NEARLY HALF of finance directors working in the FTSE 100 were appointed pre-recession and show no signs of letting go of the reins.
But are they worth their weight in gold with their ability to steer through the tough times, or should they give way to new talent?
In a Financial Director survey of FTSE 100 finance directors, it found that 43 had joined pre-recession in 2007 or earlier. However, according to a summary of pre- recession FDs, it seems that share price was largely unaffected by whether the FD was appointed pre- or post-recession.
Of the 43 FDs appointed in 2007 or earlier, the majority (60.32%) saw a decline in their company’s share price in the past 12 months. Meanwhile, FDs appointed post- recession fared no better as 60.52% also experienced a decline in the same period.
However, there was a also healthy mix of pre-recession FDs from various companies and industries that produced an increase in share price. These included two energy companies, SSE and International Power, water business Severn Trent, Next, Imperial Tobacco, WPP and financial services company Aberdeen Asset Management, to name a few.
The industry with the most finance directors appointed pre-recession was mining (Rio Tinto, Xtrata, Anglo American, Glencore, Rangold, and Kazakhmys), with the majority having an accountancy qualification – except Rio Tinto and Anglo American. However, all but one of these six FDs saw a double-digit decline in share price in the past 12 months, though Rangold had a 4.61% increase.
Some 33 of the FDs in the top 100 have been promoted to their position. The majority of promotions took place before 2007, and saw 21 of the 33 FDs promoted, including those of Next, Capita, Sage, G4S, Vodafone, Pearson, GlaxoSmithKline and Carnival. Of those promotions, 33% saw a share price increase in the past 12 months.
Imperial Tobacco’s Robert Dyrbus is the longest-serving FD in the FTSE 100. He joined Hanson – which later became Imperial Tobacco – in 1989, taking the CFO role in 1996. He stayed and in the past year the company has increased its share price by 12.56%. In 2006, it was also estimated that under Drybus’ tenure the company delivered 750% in shareholder returns since it floated on the FTSE ALL Share.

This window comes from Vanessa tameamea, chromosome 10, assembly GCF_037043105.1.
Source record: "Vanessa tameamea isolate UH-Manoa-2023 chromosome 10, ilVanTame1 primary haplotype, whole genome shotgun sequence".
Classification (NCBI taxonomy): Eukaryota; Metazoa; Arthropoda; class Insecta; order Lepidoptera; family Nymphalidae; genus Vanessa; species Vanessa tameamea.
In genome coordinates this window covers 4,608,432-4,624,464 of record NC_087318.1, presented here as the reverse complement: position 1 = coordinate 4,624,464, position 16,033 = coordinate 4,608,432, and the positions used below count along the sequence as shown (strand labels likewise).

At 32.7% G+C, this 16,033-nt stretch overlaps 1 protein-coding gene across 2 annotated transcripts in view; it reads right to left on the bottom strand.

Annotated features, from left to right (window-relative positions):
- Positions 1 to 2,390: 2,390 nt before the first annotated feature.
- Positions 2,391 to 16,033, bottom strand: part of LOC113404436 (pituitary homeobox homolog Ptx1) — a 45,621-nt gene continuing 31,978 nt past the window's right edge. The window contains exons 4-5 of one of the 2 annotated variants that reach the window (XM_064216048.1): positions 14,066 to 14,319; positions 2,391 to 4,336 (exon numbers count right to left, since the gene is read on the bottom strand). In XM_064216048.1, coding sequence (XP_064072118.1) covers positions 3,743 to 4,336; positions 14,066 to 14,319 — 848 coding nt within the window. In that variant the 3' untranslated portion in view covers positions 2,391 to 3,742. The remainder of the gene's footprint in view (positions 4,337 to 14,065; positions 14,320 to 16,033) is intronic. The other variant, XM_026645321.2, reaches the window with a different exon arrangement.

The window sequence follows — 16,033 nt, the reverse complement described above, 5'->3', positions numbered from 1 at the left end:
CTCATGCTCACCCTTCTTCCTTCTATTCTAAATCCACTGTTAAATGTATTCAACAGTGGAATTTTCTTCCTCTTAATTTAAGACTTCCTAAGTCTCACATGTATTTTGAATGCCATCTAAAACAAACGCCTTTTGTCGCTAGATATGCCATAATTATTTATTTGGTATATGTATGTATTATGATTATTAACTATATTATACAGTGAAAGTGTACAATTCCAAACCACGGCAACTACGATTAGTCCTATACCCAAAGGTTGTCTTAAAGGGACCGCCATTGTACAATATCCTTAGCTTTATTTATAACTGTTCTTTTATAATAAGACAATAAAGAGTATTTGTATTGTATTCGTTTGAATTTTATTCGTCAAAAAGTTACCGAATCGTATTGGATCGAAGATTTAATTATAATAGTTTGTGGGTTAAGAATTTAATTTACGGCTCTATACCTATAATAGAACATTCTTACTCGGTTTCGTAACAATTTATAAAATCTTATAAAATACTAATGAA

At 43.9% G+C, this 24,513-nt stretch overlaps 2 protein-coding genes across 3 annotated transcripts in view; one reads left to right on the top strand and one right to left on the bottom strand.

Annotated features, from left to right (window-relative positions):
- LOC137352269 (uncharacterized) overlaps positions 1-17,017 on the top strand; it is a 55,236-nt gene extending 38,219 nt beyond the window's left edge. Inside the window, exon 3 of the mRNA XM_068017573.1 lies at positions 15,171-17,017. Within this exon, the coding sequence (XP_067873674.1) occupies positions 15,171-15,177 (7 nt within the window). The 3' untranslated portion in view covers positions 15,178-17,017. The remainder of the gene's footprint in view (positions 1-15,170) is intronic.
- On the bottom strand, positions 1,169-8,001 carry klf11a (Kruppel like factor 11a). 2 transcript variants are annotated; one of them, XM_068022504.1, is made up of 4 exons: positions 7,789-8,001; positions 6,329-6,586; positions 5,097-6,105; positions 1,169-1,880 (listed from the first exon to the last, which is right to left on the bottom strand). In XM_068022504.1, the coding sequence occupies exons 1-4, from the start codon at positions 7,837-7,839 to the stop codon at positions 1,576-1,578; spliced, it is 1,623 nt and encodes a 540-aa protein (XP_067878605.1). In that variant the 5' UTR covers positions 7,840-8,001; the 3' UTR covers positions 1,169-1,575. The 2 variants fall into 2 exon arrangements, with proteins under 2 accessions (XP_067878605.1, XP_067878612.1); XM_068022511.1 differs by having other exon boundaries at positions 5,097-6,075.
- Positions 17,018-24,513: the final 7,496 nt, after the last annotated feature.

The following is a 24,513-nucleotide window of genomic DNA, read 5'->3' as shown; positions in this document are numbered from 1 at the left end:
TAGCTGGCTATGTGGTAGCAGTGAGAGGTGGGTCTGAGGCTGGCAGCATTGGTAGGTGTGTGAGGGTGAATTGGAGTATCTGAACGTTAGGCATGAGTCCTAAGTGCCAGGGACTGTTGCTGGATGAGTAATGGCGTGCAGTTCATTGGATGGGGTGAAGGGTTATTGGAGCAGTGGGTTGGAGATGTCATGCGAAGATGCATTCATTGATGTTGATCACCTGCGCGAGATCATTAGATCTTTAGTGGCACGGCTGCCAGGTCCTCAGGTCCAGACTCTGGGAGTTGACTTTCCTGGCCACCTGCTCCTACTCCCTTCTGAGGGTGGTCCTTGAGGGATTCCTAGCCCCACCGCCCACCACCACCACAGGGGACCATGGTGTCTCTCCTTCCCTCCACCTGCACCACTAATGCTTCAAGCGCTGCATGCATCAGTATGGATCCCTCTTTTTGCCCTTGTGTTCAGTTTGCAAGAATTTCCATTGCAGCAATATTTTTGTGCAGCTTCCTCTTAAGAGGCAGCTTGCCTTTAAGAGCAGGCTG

Second to Dyrbus is Next’s David Keens, who joined the company in 1986, stepping into the FD role in 1991. In the past 52 weeks, the share price has increased a double-digit busting 31.1% (at the time of going to press), according to London Stock Exchange information.
Advertising and marketing services company WPP’s Paul Richardson also climbed the ranks, having joined the business in 1979, although there is little information about his roles at the company before his FD appointment.
He believes that finance directors will often find themselves in an industry, enjoy the job and be reluctant to leave.
There is also a benefit to having experts who have climbed through the ranks, and have worked through previous recessions, to offer their service.
“There is value in longevity in an industry, because you’ve seen it all before. Also, loyalty does work and is rewarded,” says Richardson.
He explains the value comes when the FD has already steered a business through one recession to come out the other side. However, this recession is a tornado, engulfing all industries and countries around the world.
“The other recent recession was the dot.com in 2000 – that market just blew up,” he explains.
“But the business [WPP] did OK although the dot.com industry vanished. However, this recent recession is a total all- encompassing hit. It has and will challenge companies in ways they have never been challenged before.”
Richardson also points out it could take incoming FDs time to get up to speed – although they may be entirely competent and very qualified – if they are new to an industry or a company that works very differently to what they are used to.
FTSE 100 companies, or any large business, have complex local and international business models, and regulatory regimes to which to adhere. Can the company afford to recruit a new finance director in a financial crisis and allow time to get a firm footing?
Either way, it seems that, for many of the FDs who were hired in pre-recession times, the companies are happy with the way they are running the show. For many chief executives, this is not their first recession and they understand the struggles FDs are facing. In fact, according to research conducted by financial recruiters Robert Half, more than half the FTSE 100 CEOs have come from a financial background, with this figure increasing from 31 in 2008 to 52 in 2012. As FDs and CEOs work closer together in hard times, the pair could be thinking that, if the relationship is not broke, don’t fix it.
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